Here, data lineage becomes critical to validate the results produced by the AI. Understanding where the data came from, how it was transformed, and how the AI used it, can help identify any potential issues and maintain the accuracy of the task performed by the AI.

Centaur Tasks

This category encompasses those in which the integration of AI and human intelligence can significantly enhance the efficiency of service management tasks. This approach can be used in incident resolution, where AI provides recommendations based on historical data and trends, but where humans ultimately execute the solution. Additionally, it can be used in knowledge management, with AI surfacing relevant articles that can assist in troubleshooting or drafting technical documents.

The trustworthiness of data becomes even more critical in this model as the reliability of the AI's suggestions directly depends on the quality of the data it processes. Implementing robust data lineage practices can help in tracking the origin and transformation of the data, thus enhancing the reliability of the AI and the overall quality of the task.

Automated Tasks

Certain tasks in service management can be fully automated and left to AI. These include auto-responding to common queries, automatic ticket routing, and repetitive tasks. However, the AI's effectiveness greatly relies on the clarity of rules given to it and the quality of data it processes. In other words, just because AI can carry out a rule-based task doesn’t mean the robots are going to take over the world a la Wall-E.

Given the potential risk of AI hallucinations in automated tasks, it's crucial to maintain a trusted data source and clear data lineage. This not only validates the data but also helps in identifying any potential issues with the AI's outputs. Periodic checks on the AI's performance can further ensure the quality of these automated tasks.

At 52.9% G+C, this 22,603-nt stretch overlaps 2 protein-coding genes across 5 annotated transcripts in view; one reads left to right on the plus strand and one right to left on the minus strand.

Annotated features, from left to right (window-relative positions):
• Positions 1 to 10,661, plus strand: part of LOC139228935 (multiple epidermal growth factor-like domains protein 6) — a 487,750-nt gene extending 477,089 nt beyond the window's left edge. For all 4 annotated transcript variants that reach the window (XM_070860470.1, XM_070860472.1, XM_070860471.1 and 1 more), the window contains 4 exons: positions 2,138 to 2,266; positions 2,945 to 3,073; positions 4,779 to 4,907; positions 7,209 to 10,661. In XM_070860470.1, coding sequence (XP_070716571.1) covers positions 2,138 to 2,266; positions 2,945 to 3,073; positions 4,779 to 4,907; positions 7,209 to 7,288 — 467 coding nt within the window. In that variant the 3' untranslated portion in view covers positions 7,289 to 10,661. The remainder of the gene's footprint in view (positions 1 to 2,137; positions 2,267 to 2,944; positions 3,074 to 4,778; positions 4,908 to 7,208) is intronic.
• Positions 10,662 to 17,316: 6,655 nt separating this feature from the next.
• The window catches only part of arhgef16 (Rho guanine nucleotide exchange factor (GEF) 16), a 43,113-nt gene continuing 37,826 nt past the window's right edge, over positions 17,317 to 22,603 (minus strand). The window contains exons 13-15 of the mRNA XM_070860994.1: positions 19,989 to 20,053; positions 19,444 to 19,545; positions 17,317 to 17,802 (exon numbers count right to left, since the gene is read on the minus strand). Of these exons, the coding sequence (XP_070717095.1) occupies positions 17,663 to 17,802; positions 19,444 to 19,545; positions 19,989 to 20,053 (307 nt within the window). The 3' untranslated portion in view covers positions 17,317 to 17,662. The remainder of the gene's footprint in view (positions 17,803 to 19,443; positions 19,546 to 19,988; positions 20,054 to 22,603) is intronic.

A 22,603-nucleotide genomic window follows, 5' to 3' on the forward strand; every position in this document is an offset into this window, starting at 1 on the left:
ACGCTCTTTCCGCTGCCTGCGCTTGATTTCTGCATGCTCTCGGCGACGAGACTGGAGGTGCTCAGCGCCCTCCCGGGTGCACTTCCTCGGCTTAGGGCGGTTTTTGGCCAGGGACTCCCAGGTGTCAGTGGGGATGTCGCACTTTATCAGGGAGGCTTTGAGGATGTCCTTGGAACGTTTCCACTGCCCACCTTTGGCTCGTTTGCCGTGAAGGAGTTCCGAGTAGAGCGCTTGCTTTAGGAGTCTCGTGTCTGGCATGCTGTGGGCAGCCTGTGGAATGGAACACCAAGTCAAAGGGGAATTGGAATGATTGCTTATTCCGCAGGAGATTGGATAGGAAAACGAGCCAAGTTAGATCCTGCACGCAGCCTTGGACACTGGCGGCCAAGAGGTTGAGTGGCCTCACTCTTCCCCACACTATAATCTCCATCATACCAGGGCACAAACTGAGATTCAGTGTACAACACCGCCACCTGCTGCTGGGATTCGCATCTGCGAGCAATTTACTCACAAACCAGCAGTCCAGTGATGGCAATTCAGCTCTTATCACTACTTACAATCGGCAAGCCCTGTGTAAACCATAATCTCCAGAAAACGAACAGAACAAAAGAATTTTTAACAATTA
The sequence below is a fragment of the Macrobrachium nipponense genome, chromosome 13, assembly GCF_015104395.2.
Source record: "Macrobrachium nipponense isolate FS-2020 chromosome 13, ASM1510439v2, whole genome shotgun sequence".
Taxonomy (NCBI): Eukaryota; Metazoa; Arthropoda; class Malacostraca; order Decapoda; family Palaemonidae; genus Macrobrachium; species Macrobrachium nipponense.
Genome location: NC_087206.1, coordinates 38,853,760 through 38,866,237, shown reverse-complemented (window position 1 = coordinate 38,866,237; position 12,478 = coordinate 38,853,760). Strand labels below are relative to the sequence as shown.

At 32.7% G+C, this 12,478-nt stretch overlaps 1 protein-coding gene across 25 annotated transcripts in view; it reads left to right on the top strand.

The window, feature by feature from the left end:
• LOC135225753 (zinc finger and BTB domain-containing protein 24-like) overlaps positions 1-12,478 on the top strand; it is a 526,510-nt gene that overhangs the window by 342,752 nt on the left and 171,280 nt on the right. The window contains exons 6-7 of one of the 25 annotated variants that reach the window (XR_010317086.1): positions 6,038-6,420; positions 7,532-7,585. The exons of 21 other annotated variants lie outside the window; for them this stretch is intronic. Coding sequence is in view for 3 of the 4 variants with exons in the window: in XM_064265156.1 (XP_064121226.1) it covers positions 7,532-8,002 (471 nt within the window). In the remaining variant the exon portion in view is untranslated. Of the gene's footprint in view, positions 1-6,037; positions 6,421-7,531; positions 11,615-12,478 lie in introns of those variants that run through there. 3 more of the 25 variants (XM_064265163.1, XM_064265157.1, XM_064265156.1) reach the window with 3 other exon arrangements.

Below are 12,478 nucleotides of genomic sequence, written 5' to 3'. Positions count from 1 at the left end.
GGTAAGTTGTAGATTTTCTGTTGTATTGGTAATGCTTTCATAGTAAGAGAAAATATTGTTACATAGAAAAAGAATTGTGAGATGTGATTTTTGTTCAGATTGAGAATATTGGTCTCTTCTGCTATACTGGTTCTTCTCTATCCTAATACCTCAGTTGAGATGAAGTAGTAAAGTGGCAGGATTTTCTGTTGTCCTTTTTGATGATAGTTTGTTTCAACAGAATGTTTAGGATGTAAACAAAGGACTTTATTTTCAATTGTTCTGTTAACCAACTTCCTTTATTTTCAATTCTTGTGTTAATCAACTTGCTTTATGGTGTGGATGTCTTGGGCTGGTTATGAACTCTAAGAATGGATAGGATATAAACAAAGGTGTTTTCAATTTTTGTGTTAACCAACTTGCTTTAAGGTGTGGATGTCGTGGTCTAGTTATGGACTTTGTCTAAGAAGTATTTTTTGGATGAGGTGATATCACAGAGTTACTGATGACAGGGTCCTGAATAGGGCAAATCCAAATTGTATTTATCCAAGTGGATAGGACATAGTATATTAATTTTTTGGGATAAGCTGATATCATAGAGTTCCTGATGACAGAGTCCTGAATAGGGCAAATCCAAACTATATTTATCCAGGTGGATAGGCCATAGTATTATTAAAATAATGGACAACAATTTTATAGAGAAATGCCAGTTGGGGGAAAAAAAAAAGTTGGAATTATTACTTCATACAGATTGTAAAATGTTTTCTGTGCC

Don’t Panic Over AI Hallucinations

Both the unlimited potential of AI in service management and AI hallucinations as a whole tend to put people on edge. We see this often in movies where AI becomes sentient and takes over the world. Or, more realistically, we see this on social media where people fear that AI will make humans obsolete in the workforce.

In reality, it’s probably much less insidious than that. It can create a nuisance when not frequently checked or not used correctly. But, understanding which tasks to perform, delegate, collaborate on, or automate is the first step to AI success. Further, knowing where your data comes from and where it goes is the key to stopping AI hallucinations from impacting your team. These practices together will pave the way for a more efficient, productive, and future-ready service management operation.

Nancy Louisnord is the Global Chief Marketing Officer of Manta, responsible for the company’s global marketing programs and product marketing strategy. With more than 15 years of international leadership experience in the B2B IT SaaS industry, she is a sought-after presenter at conferences and one of HDI’s TOP 25 Thought Leaders and HDI’s featured contributors. Manta offers a comprehensive data lineage platform that gives companies complete visibility and control of their data pipeline. Manta has helped companies reduce incidents through proactive risk analysis, accelerate digital transformation, and enhance governance by building trust in data.

Tag(s): supportworld, support models, technology